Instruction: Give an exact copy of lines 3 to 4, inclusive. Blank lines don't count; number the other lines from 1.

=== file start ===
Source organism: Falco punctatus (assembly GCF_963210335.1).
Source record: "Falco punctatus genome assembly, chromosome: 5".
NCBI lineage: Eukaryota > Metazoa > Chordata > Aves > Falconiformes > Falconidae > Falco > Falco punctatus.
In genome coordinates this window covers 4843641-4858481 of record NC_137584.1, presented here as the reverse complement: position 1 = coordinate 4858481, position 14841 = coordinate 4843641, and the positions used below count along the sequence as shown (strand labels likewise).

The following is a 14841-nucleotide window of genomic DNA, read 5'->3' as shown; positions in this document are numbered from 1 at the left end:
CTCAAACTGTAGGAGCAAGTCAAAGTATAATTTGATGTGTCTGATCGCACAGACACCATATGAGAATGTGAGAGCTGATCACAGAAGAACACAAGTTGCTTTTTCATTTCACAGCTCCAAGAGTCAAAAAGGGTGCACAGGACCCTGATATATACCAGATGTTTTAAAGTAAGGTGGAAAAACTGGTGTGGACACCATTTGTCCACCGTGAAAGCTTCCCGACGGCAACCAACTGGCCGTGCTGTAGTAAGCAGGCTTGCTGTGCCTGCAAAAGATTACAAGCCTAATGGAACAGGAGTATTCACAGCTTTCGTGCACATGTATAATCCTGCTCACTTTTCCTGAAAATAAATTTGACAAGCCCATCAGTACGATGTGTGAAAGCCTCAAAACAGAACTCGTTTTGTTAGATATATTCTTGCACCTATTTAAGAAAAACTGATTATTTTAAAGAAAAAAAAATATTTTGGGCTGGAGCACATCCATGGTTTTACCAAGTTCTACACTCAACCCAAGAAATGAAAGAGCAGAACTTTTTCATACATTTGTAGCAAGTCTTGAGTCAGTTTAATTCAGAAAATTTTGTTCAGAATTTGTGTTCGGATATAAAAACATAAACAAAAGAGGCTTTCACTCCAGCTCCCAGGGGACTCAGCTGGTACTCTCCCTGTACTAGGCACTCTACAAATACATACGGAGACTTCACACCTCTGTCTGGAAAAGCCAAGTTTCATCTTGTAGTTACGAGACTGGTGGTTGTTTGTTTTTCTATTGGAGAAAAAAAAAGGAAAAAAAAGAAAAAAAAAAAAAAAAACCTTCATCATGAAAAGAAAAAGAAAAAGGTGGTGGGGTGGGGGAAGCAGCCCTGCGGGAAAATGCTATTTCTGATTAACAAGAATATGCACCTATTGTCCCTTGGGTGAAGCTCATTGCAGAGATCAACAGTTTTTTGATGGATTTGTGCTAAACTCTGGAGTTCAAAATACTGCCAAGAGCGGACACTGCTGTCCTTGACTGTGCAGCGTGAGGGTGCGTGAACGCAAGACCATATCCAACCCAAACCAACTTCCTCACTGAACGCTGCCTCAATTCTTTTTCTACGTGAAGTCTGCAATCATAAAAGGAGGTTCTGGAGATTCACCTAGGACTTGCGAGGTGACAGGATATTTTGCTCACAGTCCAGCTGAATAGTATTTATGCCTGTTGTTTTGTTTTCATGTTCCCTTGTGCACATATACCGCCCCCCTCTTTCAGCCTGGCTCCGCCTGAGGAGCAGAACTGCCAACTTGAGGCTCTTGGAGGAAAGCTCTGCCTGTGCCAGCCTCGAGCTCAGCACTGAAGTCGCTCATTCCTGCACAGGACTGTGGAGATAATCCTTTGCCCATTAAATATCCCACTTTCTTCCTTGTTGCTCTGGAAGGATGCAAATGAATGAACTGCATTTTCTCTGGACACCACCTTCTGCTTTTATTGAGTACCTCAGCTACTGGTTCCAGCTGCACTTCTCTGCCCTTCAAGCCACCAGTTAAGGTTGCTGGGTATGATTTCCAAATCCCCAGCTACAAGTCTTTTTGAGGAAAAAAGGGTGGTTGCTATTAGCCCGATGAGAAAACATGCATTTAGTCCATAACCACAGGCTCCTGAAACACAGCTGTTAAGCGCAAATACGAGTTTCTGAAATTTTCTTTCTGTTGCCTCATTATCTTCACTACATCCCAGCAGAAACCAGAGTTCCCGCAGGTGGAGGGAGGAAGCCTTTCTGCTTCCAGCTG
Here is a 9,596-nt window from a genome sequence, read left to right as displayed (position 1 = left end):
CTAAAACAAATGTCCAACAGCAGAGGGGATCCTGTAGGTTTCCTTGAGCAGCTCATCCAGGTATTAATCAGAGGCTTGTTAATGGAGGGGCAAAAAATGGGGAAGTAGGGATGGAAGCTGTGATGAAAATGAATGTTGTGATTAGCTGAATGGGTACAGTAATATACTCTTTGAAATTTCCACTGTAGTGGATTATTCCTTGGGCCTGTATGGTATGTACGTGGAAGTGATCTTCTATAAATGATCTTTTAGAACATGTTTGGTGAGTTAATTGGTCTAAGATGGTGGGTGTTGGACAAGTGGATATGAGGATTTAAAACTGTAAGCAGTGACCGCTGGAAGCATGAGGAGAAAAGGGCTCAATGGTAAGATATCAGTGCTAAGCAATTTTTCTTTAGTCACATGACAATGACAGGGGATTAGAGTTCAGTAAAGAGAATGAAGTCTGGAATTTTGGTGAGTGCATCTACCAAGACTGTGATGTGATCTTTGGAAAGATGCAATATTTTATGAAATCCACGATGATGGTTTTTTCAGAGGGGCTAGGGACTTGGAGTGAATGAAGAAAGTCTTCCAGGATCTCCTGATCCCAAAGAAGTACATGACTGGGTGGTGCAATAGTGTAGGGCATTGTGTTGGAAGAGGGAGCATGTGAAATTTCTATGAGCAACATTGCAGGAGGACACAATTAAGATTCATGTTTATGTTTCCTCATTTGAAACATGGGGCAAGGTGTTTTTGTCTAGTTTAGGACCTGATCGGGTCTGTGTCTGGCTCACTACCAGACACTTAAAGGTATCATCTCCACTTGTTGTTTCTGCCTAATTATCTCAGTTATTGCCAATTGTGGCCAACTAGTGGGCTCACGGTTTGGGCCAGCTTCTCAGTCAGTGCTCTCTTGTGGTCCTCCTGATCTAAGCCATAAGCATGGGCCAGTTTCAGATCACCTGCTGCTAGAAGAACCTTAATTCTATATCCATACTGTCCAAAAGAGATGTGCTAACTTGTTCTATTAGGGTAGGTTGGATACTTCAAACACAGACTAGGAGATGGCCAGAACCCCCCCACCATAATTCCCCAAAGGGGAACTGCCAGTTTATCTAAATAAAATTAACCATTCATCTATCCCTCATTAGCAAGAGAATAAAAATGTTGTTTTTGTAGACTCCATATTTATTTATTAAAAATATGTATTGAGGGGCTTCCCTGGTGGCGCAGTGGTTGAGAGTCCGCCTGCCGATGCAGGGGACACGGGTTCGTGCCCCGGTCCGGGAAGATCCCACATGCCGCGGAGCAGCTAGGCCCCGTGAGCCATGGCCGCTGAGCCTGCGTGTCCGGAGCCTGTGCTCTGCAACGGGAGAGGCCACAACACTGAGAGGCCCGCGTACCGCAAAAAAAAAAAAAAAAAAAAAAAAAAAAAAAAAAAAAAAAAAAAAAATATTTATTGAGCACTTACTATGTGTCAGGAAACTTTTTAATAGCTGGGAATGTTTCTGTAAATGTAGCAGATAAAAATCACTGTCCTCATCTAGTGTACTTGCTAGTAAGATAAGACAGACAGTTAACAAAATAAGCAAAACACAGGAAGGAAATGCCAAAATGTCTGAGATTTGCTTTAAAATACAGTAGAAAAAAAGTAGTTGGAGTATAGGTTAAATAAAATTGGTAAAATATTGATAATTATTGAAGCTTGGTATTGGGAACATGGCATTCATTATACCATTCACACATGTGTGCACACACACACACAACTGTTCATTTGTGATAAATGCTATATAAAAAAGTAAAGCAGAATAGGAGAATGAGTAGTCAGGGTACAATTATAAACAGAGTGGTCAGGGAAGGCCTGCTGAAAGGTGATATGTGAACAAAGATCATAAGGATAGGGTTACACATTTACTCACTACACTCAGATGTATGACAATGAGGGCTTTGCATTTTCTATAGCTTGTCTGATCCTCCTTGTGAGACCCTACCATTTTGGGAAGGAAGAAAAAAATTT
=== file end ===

NCBI lineage: Eukaryota > Metazoa > Chordata > Aves > Falconiformes > Falconidae > Falco > Falco punctatus.
In genome coordinates this window covers 4843641-4858481 of record NC_137584.1, presented here as the reverse complement: position 1 = coordinate 4858481, position 14841 = coordinate 4843641, and the positions used below count along the sequence as shown (strand labels likewise).